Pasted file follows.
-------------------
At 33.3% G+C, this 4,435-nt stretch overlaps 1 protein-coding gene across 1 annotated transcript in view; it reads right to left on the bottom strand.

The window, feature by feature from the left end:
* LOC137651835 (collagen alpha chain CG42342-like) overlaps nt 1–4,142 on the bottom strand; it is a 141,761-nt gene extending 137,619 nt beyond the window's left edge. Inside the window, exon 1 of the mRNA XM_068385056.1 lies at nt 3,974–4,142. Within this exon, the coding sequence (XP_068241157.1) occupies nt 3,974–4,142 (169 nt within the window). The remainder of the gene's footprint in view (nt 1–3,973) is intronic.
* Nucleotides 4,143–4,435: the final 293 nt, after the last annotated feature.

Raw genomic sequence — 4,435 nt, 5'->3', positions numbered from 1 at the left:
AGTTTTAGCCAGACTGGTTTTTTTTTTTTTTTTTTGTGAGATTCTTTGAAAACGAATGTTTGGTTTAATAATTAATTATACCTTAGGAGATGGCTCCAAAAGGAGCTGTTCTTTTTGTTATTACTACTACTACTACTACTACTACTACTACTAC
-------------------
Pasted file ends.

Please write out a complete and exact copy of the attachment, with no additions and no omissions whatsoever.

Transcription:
At 33.3% G+C, this 4,435-nt stretch overlaps 1 protein-coding gene across 1 annotated transcript in view; it reads right to left on the bottom strand.

The window, feature by feature from the left end:
* LOC137651835 (collagen alpha chain CG42342-like) overlaps nt 1–4,142 on the bottom strand; it is a 141,761-nt gene extending 137,619 nt beyond the window's left edge. Inside the window, exon 1 of the mRNA XM_068385056.1 lies at nt 3,974–4,142. Within this exon, the coding sequence (XP_068241157.1) occupies nt 3,974–4,142 (169 nt within the window). The remainder of the gene's footprint in view (nt 1–3,973) is intronic.
* Nucleotides 4,143–4,435: the final 293 nt, after the last annotated feature.

Raw genomic sequence — 4,435 nt, 5'->3', positions numbered from 1 at the left:
AGTTTTAGCCAGACTGGTTTTTTTTTTTTTTTTTTGTGAGATTCTTTGAAAACGAATGTTTGGTTTAATAATTAATTATACCTTAGGAGATGGCTCCAAAAGGAGCTGTTCTTTTTGTTATTACTACTACTACTACTACTACTACTACTACTAC